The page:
The Chicago Jazz Ensemble closed out this year’s season at Chicago’s Harris Theater with a tribute to the legendary Charlie “Bird” Parker. True to form, the Ensemble brought together tradition and innovation by featuring renowned saxophonist and pioneer, Miguel Zenon, recipient of a Guggenheim, a MacArthur “Genius Grant” and multiple Grammy nominations.
Just as Charlie Parker pushed the boundaries of jazz in his day, Miguel Zenon is doing the same, blending the folkloric flavors of Puerto Rican music with American jazz – both art forms inspired by and rooted in African traditions.
The Ensemble performed from Charlie Parker with Strings, a set of recording sessions in which Parker stepped away from his fast tempo, explosive sets to play with a classical string section. A student of classical music, it was a long-held dream for Parker, and many say these were his favorite recordings.
For this concert, CJE was joined by a 10-member ensemble that included violins, violas, cello, French horn, oboe, and even a harp. It was clearly a departure from a typical jazz session, with the CJE on stage left and the string musicians stage right. Always the educator, CJE Artistic Director Dana Hall shared context on each piece throughout the night, turning the theater into his classroom and the audience his students. On the strings side of the stage, the guest musicians clearly enjoyed their jazz experience, bobbing their heads, tapping their feet, and downright grooving in appreciation of their onstage collaborators. Miguel Zenon consistently delivered incredibly intense and emotional solos.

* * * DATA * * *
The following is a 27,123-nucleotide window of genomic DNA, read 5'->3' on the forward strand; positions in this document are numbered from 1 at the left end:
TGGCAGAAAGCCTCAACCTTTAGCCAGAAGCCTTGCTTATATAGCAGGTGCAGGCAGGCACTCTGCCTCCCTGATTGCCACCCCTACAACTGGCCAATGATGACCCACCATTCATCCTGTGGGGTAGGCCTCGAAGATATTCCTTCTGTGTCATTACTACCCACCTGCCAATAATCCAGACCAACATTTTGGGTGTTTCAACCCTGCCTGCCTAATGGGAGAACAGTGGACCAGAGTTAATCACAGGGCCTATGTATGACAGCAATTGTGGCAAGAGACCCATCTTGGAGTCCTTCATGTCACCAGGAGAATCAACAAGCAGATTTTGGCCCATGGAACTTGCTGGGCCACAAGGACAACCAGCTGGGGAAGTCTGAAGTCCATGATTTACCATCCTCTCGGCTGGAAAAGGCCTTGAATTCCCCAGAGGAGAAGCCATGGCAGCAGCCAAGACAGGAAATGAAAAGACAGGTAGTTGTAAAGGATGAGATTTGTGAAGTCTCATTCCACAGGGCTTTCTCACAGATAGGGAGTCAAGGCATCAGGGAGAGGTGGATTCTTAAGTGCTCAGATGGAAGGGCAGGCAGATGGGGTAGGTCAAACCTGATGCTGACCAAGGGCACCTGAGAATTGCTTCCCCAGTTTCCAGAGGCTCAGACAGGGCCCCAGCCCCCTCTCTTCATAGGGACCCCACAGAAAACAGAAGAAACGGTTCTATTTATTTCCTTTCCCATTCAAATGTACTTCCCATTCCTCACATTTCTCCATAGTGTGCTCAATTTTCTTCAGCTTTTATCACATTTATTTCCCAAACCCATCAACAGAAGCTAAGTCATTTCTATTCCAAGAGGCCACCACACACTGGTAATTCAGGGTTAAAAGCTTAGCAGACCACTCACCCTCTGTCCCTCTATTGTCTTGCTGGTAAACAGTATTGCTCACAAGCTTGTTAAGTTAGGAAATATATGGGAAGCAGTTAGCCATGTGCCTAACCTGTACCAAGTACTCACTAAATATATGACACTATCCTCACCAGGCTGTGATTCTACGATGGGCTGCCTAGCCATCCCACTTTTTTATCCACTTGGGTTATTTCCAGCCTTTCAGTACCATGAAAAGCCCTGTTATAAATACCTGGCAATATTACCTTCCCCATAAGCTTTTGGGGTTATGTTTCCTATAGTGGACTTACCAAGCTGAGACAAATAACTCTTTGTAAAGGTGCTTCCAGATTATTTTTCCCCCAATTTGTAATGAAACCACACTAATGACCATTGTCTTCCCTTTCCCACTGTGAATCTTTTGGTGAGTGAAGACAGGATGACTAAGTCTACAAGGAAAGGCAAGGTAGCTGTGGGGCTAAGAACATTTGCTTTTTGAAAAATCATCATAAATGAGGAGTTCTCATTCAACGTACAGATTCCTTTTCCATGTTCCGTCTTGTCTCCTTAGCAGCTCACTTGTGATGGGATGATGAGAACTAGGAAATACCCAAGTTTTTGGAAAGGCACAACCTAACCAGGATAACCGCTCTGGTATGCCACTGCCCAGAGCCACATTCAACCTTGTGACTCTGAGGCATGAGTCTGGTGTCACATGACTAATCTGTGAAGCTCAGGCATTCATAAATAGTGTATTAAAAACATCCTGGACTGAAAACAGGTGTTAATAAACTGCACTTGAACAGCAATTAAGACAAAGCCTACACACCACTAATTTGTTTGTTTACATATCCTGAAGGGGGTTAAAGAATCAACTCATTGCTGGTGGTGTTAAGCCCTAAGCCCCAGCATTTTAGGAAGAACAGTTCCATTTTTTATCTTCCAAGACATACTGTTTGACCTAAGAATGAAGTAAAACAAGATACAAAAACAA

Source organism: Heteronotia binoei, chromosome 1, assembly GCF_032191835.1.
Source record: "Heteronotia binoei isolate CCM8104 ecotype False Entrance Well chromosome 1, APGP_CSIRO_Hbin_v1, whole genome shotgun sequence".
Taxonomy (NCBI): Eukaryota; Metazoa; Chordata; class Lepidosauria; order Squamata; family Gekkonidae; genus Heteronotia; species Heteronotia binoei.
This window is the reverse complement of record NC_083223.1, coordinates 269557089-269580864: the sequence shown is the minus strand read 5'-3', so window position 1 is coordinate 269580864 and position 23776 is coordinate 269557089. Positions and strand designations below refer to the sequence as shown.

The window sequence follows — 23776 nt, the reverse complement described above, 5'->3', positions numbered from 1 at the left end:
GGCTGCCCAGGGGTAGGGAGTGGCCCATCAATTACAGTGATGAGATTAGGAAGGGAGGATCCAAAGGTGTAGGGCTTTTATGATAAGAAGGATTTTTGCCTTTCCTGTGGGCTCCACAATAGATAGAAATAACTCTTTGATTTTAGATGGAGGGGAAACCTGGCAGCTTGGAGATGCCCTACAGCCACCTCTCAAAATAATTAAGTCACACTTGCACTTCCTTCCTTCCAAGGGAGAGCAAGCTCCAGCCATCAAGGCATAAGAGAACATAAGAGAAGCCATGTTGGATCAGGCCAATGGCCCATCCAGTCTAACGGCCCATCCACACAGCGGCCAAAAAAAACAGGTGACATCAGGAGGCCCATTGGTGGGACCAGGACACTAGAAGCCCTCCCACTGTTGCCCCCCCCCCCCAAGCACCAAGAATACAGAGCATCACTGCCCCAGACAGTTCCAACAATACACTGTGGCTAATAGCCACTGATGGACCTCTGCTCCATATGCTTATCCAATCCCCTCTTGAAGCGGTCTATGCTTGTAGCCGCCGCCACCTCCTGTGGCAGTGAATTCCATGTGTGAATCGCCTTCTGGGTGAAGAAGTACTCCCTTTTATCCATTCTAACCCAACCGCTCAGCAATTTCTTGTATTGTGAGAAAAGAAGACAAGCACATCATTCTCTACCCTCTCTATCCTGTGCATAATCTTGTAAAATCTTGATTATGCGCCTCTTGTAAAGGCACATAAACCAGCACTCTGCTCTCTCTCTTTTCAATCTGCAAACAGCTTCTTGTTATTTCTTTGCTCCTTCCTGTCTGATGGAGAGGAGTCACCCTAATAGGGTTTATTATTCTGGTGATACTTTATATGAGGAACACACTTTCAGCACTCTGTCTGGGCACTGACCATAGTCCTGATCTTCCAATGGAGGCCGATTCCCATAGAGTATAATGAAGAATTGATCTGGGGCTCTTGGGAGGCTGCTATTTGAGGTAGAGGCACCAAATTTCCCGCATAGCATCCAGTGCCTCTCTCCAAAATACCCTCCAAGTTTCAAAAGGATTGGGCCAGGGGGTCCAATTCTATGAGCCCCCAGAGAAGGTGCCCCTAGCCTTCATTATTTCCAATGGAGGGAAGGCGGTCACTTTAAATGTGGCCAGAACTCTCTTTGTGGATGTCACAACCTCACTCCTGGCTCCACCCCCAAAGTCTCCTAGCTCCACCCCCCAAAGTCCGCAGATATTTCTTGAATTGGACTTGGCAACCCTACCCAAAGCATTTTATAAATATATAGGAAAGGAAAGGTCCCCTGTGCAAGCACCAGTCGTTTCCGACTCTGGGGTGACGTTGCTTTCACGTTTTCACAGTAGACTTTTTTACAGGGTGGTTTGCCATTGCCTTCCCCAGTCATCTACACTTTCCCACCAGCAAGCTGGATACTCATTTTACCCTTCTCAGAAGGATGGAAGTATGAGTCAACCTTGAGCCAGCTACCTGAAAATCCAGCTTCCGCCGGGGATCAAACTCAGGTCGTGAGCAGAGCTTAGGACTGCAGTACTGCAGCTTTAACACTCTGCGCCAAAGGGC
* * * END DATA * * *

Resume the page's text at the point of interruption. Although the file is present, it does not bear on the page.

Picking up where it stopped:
CJE and Zenon played a full roster of favorites including Cole Porter’s “What Is This Thing Called Love,” Johnny Mercer’s “Laura,” and Gershwin’s “They Can’t Take That Away From Me”. The Ensemble even presented three selections that were left on the cutting room floor when Parker’s original recordings were done – Gold Rush, Scootin’ and Ezz-thetic.
The night closed with the aptly named, upbeat tune, “Rocker,” as members of CJE came up one by one to offer up center-stage solos, followed by a back-and-forth improvisation between Hall and Zenon that brought the house down.
For those who had not experienced this side of Charlie Parker, it was a fitting introduction. For those who have listened to the recordings countless times over the years, CJE and Zenon brought these sessions to life in a way that deepens and expands your relationship to this music. Well done.
By Nyasha Nyamapfene